Lion’s mane is rare, in the fact that it fosters the production of the bioprotein nerve growth factor (NFG) and myelin (an insulation around nerve fibers).
Both NFG and myelin are absolutely crucial to brain health. An imbalance in them can contribute to neurological diseases such as Alzheimer’s and multiple sclerosis.
That makes lion’s mane incredible brain food! This miraculous mushroom has also been shown to improve cognition, increase concentration, and alleviate anxiety and irritability.
Chaga: Get your antioxidant dose with free radical-fighting chaga
Chaga can help with aging, inflammation and lowering LDL. Chaga is rich in antioxidants, and supports immune function, liver health, brain health and increases longevity.
First medicinal uses seem to have come out of Russia around the 16th century when used as a tea to treat stomach ailments.
After 1966, Chaga gained more exposure after its healing powers were written about it in the great classic book written by Alexander Solzhenitsyn’s, Cancer Ward.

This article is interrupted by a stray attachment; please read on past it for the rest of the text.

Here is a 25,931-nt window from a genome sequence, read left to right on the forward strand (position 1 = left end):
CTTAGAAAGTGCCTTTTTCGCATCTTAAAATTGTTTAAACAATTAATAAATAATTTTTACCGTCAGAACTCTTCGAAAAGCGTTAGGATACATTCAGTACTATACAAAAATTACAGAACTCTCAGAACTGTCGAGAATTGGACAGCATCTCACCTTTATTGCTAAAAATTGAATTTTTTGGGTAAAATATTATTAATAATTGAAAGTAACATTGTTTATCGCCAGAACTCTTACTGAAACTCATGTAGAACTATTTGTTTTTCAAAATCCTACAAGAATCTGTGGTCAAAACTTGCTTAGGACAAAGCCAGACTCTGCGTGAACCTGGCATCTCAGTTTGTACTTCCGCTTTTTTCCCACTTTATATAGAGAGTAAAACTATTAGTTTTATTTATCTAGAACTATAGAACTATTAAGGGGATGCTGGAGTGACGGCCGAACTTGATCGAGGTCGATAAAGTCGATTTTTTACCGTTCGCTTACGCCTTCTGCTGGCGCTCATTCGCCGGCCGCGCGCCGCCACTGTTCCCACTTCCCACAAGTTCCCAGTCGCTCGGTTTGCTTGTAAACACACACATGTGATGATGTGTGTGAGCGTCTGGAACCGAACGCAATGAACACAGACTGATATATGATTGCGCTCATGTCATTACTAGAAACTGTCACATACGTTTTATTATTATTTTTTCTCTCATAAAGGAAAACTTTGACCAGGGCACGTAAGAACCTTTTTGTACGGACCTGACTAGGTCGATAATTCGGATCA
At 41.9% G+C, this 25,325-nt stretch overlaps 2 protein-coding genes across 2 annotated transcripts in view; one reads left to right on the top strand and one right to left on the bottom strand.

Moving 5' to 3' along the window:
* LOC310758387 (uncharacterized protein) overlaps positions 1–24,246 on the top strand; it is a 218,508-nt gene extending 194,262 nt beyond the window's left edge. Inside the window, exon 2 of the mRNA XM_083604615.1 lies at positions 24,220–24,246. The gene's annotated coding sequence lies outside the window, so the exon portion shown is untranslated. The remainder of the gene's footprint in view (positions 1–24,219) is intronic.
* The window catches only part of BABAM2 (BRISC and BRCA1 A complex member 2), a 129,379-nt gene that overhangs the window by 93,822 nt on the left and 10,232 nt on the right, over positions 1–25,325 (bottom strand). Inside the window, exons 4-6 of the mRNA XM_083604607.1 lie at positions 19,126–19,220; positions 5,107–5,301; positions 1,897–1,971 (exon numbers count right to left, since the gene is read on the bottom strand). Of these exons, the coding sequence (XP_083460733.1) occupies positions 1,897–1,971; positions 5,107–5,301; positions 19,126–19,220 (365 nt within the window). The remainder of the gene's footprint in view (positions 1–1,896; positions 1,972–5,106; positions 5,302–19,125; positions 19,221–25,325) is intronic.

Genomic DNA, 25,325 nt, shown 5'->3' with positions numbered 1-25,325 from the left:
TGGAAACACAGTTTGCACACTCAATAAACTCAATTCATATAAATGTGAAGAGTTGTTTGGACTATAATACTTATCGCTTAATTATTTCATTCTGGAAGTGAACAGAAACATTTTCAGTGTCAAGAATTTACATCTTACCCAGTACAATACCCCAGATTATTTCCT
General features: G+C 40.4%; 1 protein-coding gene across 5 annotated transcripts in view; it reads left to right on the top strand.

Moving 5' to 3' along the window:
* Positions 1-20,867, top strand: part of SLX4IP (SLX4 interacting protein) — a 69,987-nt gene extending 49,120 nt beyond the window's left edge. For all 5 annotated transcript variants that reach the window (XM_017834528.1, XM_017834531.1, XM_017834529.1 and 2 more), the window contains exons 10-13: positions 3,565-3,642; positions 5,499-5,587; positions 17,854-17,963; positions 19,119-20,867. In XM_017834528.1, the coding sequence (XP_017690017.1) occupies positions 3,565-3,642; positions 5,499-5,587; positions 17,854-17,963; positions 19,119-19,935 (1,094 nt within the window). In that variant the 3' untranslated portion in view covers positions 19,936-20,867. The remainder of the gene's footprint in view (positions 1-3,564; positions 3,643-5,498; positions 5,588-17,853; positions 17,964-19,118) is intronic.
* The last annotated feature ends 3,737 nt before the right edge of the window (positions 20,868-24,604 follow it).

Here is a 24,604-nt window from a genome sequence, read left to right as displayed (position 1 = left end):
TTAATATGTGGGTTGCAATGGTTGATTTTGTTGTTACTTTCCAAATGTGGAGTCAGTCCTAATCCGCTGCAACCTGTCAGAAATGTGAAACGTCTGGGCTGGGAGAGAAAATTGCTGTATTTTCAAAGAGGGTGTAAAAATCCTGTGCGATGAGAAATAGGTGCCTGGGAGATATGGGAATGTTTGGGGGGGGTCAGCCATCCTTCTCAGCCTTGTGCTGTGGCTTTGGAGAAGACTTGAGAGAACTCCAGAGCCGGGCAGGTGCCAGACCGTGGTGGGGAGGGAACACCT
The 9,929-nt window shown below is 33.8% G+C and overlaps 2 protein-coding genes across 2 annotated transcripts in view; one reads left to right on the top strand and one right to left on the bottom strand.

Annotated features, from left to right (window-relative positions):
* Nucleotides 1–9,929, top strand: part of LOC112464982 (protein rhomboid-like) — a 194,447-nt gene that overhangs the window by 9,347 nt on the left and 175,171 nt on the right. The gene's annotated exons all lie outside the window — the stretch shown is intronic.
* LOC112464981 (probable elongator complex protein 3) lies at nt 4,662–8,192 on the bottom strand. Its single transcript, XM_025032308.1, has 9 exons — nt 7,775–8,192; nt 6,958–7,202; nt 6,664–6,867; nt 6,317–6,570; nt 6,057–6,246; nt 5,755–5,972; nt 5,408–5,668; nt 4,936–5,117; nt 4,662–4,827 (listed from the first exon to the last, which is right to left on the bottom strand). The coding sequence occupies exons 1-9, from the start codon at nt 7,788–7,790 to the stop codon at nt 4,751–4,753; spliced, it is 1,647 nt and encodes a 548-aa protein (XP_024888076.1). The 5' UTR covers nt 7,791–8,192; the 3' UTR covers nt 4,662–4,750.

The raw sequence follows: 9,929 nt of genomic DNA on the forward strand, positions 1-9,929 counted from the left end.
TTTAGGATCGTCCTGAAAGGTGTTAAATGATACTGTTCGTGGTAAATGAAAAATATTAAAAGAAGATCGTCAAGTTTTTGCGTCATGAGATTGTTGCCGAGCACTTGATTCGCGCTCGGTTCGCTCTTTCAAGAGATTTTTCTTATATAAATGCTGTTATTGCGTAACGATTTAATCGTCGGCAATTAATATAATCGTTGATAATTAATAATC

Chaga mushrooms are an antioxidant powerhouse, making them excellent contenders for fighting free radicals and inflammation.
This dark black mushroom combats oxidative stress (which is linked to skin aging), may prevent or slow the growth of cancer, and has been found to lower low-density lipoprotein (LDL), the “bad” cholesterol.
Shiitake Mushroom: Good for the Heart.
If you’re already cooking with shiitake in your kitchen, keep it up. These mushrooms are particularly good for the heart. Shiitakes have been shown to lower LDL in mice, and they contain compounds that inhibit the absorption and production of cholesterol in the liver, prevent plaque build-up, maintain healthy blood pressure and circulation.
Turkey Tail: Help fight cancer with turkey tail
Most medicinal mushrooms have anticancer properties due to their high amounts of antioxidants. But turkey tail takes it one step further.
Turkey tail contains a compound called polysaccharide-K (PSK) that stimulates the immune system. PSK is so effective that it’s an approved anticancer prescription drug in Japan.